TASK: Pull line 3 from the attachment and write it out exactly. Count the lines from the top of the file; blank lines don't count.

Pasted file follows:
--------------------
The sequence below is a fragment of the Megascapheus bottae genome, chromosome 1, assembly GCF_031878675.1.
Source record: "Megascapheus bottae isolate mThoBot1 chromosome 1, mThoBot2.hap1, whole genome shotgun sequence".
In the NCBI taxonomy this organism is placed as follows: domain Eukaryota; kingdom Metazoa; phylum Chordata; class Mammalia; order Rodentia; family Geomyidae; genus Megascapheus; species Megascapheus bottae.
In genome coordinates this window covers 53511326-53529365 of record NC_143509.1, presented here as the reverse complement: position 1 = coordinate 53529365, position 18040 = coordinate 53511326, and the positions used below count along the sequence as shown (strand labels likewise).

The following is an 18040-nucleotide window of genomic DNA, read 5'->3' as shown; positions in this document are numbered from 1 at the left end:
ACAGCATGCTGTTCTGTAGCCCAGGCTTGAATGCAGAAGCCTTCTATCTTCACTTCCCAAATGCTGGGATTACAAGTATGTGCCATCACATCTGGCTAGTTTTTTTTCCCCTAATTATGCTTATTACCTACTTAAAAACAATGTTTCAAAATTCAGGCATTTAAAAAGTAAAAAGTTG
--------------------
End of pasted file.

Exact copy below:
In the NCBI taxonomy this organism is placed as follows: domain Eukaryota; kingdom Metazoa; phylum Chordata; class Mammalia; order Rodentia; family Geomyidae; genus Megascapheus; species Megascapheus bottae.